Nearly five years after having his Jeep sold without his knowledge or approval by a towing company while he was deployed on a U.S. Navy ship, an enlisted man is finally getting a bit of justice.
Back in 2007, he was transferred to a base in Norfolk, VA, and began renting an apartment in town with his wife. He had told the management of his apartment complex that if he was deployed, his wife would likely move back to their other home in Florida.
He registered his Jeep with the apartment complex and listed his wife’s name as an emergency contact. So all should have been just fine when he was deployed in March 2007 and his wife headed south sans Jeep.
But come May 2007, the complex was on the phone with the tow service, which hauled away the Jeep and then sold it after it went unclaimed for 35 days.
According to court documents, the tow service’s lien on the vehicle was $1,200 but it made a nice profit by selling the Jeep for $4,500.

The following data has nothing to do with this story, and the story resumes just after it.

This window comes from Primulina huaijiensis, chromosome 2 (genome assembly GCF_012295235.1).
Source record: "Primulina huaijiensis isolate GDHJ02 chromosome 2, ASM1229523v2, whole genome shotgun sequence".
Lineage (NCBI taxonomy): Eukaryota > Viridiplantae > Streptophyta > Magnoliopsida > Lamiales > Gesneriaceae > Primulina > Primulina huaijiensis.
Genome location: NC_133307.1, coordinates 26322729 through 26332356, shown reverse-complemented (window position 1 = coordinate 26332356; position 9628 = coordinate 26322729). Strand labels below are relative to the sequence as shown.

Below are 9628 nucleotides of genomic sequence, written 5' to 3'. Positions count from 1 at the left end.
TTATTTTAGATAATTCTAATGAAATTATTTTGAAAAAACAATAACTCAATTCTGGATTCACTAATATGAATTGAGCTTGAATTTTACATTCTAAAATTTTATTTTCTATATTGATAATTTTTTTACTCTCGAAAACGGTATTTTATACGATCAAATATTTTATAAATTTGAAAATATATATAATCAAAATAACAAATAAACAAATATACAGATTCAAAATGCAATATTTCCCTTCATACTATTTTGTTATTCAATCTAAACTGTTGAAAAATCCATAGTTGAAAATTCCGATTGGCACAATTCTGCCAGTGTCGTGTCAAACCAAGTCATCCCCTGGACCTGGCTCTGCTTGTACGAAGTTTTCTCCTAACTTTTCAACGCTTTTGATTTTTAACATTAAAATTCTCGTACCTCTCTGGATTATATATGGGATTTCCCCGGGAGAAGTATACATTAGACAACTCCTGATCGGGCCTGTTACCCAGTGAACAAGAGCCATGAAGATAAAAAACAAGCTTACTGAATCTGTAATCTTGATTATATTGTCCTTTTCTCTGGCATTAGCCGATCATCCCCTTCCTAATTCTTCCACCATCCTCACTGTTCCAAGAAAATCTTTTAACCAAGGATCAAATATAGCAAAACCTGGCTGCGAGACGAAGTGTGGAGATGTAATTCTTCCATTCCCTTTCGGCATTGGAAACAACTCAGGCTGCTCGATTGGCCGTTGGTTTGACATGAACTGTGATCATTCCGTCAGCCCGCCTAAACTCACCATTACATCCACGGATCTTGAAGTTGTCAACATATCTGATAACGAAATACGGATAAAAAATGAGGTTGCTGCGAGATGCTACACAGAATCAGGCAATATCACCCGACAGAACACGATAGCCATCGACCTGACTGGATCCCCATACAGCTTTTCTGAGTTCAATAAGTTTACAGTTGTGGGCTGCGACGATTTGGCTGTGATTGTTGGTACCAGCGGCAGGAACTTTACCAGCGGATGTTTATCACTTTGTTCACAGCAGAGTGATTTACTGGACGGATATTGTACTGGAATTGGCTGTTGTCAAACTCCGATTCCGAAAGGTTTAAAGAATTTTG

Problem is, the Jeep should never have been towed in the first place. And neither the apartment complex nor the tow company contacted the sailor or his wife, and the tow folks skipped the whole getting-a-court-order thing before enforcing its lien.
The sailor’s case had originally been dismissed but was brought back to life when the 4th Circuit retroactively applied the Veterans’ Benefits Act of 2010.
On its second go through the court system, the judge sided with the sailor, saying his “ownership of the vehicle at the time of the alleged conversion is undisputed,” and that while the tow company “may have mistakenly believed that it had a legal right to re-title the Jeep… the defendant had no legal right to take title to the Jeep without first obtaining a court order, its acquisition of the vehicle constitutes the wrongful exercise of dominion or control over the plaintiff’s property, depriving the plaintiff of possession.”
Tow Service Taken to Task Over Sailor’s Jeep [Courthouse News]